Jan 4 (IFR) - Yankee banks are lining up to price about US$16bn of bonds in the week ahead, as they look to strike while US banks are likely to stay out of the market because of self-imposed earnings blackouts.
Syndicate desks are expecting about US$25bn of new deal volume next week, about 65% of which will come from the Financial Institutions Group (FIG) sector - primarily Yankee banks.
"It's going to be busy, and I think you will see representation from all parts of the world in the FIG new-issue space," said one head of FIG syndicate at a major Wall Street bank.
The Yankee banks are expected to issue in a variety of forms, including senior unsecured, some capital securities issuance like subordinated debt, and some covered bonds. No contingent convertible bonds are believed to be in the pipeline for the week ahead.
Favorable swap rates, at least from the perspective of the eurozone banks, are driving issuance, enabling them to issue dollar denominated short-dated bonds at around the same cost as the price of new bond issues at home with the same maturities.
"From an economic standpoint the cost of issuing is similar to what they could achieve in local currencies, but what they are finding is the capacity is potentially larger in the US, and clearly the tone is very strong for FIG paper at the moment," the syndicate head said.
Although European banks are in deleveraging mode, it makes sense to achieve or maintain a foothold in the US bond market, to diversify sources of funding.
Yankee banks that have shown a preference for January issuance include Bank of Nova Scotia, which aimed for issuance in the first weeks of the year in 2011 and 2012, as did Sumitomo Mitsui Banking Corp and Banco Bradesco Cayman Islands.
Rabobank, the cream of the European crop, has also tended to come to market in January.
Barring unforeseen events or overly aggressive pricing, the Yankees will almost certainly receive a strong welcome from US investors, who continue to focus on FIG as a way of getting the best investment-grade bond returns.
Last year the FIG sector of the Barclays corporate index, which includes Yankee bonds, achieved by far the best excess returns in the investment grade market.
The FIG index ended 2012 with a spread of 145bp, 216bp tighter than where it was at the end of December 2011. Bank spreads are now only 12bp away from trading on top of US industrial paper, the tightest that differential has been since 2007.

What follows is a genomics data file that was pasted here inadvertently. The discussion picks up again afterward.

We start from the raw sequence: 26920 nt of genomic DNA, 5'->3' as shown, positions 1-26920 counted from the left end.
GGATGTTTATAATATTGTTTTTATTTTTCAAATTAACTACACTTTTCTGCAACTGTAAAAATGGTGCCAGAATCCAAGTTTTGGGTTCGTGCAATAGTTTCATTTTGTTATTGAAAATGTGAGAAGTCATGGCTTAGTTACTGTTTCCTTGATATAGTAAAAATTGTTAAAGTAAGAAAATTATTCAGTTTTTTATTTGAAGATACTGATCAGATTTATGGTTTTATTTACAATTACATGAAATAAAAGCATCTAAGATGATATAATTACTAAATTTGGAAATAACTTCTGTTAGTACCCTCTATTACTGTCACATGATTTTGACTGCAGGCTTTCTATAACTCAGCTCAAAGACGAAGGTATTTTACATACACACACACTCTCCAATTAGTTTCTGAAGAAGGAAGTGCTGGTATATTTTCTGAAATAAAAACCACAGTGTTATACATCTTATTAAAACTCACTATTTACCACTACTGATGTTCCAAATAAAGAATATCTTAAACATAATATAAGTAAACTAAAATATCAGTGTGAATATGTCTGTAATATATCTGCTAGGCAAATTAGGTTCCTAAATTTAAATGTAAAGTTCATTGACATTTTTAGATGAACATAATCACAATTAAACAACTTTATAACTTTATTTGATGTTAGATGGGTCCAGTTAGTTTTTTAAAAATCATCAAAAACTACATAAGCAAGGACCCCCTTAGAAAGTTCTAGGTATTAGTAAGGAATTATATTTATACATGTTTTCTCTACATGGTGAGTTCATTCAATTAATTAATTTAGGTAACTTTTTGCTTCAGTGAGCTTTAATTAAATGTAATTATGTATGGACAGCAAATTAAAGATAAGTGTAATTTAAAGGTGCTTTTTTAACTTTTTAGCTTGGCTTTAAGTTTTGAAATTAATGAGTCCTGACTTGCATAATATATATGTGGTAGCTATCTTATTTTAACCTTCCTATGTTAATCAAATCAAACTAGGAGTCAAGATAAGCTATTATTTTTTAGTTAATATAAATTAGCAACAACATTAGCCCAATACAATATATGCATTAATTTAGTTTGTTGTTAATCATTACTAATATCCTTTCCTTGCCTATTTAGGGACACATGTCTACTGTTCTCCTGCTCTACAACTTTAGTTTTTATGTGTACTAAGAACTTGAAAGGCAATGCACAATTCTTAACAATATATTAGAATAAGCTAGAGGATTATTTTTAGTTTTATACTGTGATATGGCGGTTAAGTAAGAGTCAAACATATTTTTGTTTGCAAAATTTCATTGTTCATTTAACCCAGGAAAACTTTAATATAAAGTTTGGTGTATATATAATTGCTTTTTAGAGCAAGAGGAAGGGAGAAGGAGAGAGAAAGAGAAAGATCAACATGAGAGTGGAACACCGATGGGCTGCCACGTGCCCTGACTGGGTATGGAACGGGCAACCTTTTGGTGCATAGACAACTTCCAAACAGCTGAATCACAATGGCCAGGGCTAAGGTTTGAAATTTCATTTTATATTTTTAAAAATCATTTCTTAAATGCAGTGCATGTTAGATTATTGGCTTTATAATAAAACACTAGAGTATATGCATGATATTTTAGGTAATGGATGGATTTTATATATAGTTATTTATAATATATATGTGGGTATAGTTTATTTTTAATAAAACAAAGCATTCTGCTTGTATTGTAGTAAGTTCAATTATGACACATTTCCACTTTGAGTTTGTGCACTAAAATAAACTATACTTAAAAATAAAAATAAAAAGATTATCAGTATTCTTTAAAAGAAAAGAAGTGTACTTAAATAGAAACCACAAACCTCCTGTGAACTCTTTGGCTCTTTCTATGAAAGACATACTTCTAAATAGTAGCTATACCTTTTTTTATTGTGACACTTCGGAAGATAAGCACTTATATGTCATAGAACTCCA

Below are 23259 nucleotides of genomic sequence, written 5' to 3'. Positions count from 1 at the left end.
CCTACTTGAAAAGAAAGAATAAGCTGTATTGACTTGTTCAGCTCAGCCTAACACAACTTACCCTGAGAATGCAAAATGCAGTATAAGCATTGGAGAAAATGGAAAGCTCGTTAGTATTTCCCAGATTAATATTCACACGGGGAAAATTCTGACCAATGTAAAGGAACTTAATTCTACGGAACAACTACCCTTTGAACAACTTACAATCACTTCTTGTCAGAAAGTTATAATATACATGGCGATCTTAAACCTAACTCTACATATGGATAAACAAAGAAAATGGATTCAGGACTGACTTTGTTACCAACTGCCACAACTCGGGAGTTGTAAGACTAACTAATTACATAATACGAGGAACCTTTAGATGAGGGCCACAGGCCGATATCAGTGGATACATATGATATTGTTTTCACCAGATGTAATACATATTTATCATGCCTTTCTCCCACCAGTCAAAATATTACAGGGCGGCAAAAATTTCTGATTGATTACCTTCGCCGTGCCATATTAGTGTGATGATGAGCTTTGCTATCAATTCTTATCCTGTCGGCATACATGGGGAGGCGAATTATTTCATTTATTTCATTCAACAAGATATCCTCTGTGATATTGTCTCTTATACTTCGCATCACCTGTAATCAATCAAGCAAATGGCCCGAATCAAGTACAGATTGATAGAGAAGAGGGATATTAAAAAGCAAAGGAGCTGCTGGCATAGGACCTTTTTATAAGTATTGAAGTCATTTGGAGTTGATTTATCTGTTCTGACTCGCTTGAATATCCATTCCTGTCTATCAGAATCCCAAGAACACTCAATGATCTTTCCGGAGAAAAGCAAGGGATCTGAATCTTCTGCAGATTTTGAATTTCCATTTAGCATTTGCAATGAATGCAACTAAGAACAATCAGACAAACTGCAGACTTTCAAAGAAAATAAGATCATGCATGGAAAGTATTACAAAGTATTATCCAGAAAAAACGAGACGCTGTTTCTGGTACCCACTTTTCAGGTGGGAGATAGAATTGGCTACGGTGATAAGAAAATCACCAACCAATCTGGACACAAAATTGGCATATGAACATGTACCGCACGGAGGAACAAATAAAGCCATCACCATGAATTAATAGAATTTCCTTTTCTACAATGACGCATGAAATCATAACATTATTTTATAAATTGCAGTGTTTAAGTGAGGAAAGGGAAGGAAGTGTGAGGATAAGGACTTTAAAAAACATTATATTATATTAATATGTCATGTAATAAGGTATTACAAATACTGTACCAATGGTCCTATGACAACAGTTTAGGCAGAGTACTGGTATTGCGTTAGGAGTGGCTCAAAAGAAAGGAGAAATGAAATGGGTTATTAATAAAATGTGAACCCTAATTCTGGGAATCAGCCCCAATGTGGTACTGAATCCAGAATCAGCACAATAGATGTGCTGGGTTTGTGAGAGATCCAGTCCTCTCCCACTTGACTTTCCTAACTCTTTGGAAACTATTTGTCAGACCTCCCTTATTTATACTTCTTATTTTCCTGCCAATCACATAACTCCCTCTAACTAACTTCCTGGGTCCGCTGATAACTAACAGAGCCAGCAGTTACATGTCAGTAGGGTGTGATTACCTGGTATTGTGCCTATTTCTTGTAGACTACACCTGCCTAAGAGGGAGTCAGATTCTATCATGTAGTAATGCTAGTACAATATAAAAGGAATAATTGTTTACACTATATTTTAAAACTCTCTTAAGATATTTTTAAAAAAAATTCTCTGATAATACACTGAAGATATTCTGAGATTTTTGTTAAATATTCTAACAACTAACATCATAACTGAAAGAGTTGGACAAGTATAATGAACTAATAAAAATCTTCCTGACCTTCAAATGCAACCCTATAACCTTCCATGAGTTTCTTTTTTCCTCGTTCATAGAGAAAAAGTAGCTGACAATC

The US FIG sub-index of the Barclays investment grade corporate index, which includes SEC-registered Yankee bank issues, provided investors with excess returns (which exclude the Treasury portion of a corporate bond yield) of 13.56% last year, compared to 7.34% for industrials.
Investing in subordinated FIG paper reaped even greater excess returns, at 16.86% versus 12.76% for just senior unsecured issues.
Some US investors are also looking at euro-denominated bank debt.
Excess returns on European Yankee FIG paper denominated in euros was 8.97%, according to Barclays, but those that bought subordinated euro bank debt received almost 24% returns.
The returns on perpetual preferred issuance by banks were so stunning that some traditional fixed income investors are looking to get into that market for the first time this year.
"I am looking at going down the capital structure of the banks and buying capital securities like perpetual preferreds," said one investor. "The returns on these securities have been off the charts - some as high as 30%."
Further spread tightening is expected for both US and Yankee bank names this year, despite last year's extraordinary performance.
Barclays is recommending that investors buy the higher-beta US bank names, like Bank of America, Goldman Sachs and Morgan Stanley.
Investors are also seeking out Yankee bank issuers with more spread compression potential, like eurozone names.
This week names like Barclays and Royal Bank of Scotland enjoyed twice as much spread tightening as US names after news of the fiscal cliff deal in Congress.
Barclays 7.625% 2022s, for instance, traded 29bp tighter at T+560bp, while RBS 6.125% 2022s were 20bp tighter at 343bp over Treasuries on Wednesday, the first trading day after the deal was announced.
That compared with 12bp tightening of 10-year benchmark bonds of Bank of America, one of the highest-beta US names.
"We expect to see continued spread compression between the US banks and industrials, and especially for the higher beta names like Morgan Stanley and Bank of America," said a leading FIG analyst.
"We're also interested in the eurozone Yankee banks. We expect they generally will continue to reduce their amount of outstanding debt. We saw RBS tender for dollars and sterling bond series this week, for instance."
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